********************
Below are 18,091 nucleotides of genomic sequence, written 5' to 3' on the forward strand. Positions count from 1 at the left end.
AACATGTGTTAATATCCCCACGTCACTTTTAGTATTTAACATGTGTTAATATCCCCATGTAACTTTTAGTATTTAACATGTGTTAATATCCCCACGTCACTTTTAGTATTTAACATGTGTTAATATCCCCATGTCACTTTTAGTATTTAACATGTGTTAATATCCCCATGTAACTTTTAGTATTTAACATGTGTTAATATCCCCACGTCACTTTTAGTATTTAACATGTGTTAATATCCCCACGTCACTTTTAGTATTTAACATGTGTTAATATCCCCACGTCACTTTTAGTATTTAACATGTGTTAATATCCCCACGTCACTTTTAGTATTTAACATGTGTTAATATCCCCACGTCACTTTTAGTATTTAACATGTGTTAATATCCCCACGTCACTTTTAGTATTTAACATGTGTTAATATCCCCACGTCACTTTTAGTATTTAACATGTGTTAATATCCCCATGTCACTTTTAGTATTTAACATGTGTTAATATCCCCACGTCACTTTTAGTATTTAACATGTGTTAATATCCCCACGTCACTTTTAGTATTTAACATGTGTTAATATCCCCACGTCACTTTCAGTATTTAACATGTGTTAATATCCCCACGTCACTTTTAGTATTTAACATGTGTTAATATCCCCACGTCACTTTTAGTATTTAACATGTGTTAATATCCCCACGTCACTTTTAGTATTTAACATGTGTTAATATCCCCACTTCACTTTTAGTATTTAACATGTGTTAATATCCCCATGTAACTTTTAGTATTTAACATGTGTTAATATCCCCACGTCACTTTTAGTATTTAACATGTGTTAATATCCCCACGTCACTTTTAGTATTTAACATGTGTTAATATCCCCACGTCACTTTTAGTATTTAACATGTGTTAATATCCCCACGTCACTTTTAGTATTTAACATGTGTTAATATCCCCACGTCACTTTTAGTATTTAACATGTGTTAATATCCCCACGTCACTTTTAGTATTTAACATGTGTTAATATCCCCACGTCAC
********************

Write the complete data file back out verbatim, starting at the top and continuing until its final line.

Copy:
Below are 18,091 nucleotides of genomic sequence, written 5' to 3' on the forward strand. Positions count from 1 at the left end.
AACATGTGTTAATATCCCCACGTCACTTTTAGTATTTAACATGTGTTAATATCCCCATGTAACTTTTAGTATTTAACATGTGTTAATATCCCCACGTCACTTTTAGTATTTAACATGTGTTAATATCCCCATGTCACTTTTAGTATTTAACATGTGTTAATATCCCCATGTAACTTTTAGTATTTAACATGTGTTAATATCCCCACGTCACTTTTAGTATTTAACATGTGTTAATATCCCCACGTCACTTTTAGTATTTAACATGTGTTAATATCCCCACGTCACTTTTAGTATTTAACATGTGTTAATATCCCCACGTCACTTTTAGTATTTAACATGTGTTAATATCCCCACGTCACTTTTAGTATTTAACATGTGTTAATATCCCCACGTCACTTTTAGTATTTAACATGTGTTAATATCCCCACGTCACTTTTAGTATTTAACATGTGTTAATATCCCCATGTCACTTTTAGTATTTAACATGTGTTAATATCCCCACGTCACTTTTAGTATTTAACATGTGTTAATATCCCCACGTCACTTTTAGTATTTAACATGTGTTAATATCCCCACGTCACTTTCAGTATTTAACATGTGTTAATATCCCCACGTCACTTTTAGTATTTAACATGTGTTAATATCCCCACGTCACTTTTAGTATTTAACATGTGTTAATATCCCCACGTCACTTTTAGTATTTAACATGTGTTAATATCCCCACTTCACTTTTAGTATTTAACATGTGTTAATATCCCCATGTAACTTTTAGTATTTAACATGTGTTAATATCCCCACGTCACTTTTAGTATTTAACATGTGTTAATATCCCCACGTCACTTTTAGTATTTAACATGTGTTAATATCCCCACGTCACTTTTAGTATTTAACATGTGTTAATATCCCCACGTCACTTTTAGTATTTAACATGTGTTAATATCCCCACGTCACTTTTAGTATTTAACATGTGTTAATATCCCCACGTCACTTTTAGTATTTAACATGTGTTAATATCCCCACGTCAC